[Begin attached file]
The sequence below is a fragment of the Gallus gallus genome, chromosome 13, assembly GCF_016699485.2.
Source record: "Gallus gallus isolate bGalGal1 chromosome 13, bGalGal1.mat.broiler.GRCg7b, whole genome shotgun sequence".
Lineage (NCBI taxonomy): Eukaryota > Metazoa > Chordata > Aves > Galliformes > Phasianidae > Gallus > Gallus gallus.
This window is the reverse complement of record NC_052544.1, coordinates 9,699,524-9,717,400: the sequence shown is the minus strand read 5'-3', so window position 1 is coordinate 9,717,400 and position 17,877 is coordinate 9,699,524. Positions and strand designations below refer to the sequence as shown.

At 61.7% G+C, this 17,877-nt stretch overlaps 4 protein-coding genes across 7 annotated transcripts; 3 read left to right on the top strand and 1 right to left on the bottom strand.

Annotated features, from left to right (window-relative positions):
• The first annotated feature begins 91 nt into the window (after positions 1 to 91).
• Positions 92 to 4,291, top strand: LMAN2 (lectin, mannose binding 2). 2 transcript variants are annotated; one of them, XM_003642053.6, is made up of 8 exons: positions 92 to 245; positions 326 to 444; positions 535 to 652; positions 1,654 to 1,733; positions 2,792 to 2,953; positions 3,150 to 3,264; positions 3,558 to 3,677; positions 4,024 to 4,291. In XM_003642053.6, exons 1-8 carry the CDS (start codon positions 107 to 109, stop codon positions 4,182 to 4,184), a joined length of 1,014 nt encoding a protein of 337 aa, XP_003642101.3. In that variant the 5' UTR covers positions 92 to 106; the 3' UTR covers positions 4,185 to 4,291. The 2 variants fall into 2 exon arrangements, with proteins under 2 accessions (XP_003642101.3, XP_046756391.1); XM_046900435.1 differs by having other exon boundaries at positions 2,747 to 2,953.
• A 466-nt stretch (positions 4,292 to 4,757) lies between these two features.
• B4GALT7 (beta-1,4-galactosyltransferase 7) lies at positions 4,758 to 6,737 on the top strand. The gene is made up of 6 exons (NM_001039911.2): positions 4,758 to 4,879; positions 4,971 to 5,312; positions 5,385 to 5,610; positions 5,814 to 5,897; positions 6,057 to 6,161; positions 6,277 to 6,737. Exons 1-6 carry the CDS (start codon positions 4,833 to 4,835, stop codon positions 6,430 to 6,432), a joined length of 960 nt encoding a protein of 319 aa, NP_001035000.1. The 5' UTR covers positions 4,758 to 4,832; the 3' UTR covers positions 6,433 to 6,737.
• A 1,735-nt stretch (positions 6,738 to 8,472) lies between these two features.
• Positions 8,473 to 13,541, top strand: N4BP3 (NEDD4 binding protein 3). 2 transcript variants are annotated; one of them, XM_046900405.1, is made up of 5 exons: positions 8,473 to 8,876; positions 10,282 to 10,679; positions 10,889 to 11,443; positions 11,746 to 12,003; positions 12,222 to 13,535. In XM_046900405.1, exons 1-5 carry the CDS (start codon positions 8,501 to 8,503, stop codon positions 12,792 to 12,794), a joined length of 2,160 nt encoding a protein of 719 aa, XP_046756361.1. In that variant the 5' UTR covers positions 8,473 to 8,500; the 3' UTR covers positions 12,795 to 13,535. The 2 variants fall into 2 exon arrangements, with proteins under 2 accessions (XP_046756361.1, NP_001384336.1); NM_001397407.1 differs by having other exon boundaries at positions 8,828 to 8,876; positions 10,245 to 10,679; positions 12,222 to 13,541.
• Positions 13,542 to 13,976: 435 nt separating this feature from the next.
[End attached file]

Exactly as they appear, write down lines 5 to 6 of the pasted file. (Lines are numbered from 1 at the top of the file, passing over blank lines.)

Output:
At 61.7% G+C, this 17,877-nt stretch overlaps 4 protein-coding genes across 7 annotated transcripts; 3 read left to right on the top strand and 1 right to left on the bottom strand.

Annotated features, from left to right (window-relative positions):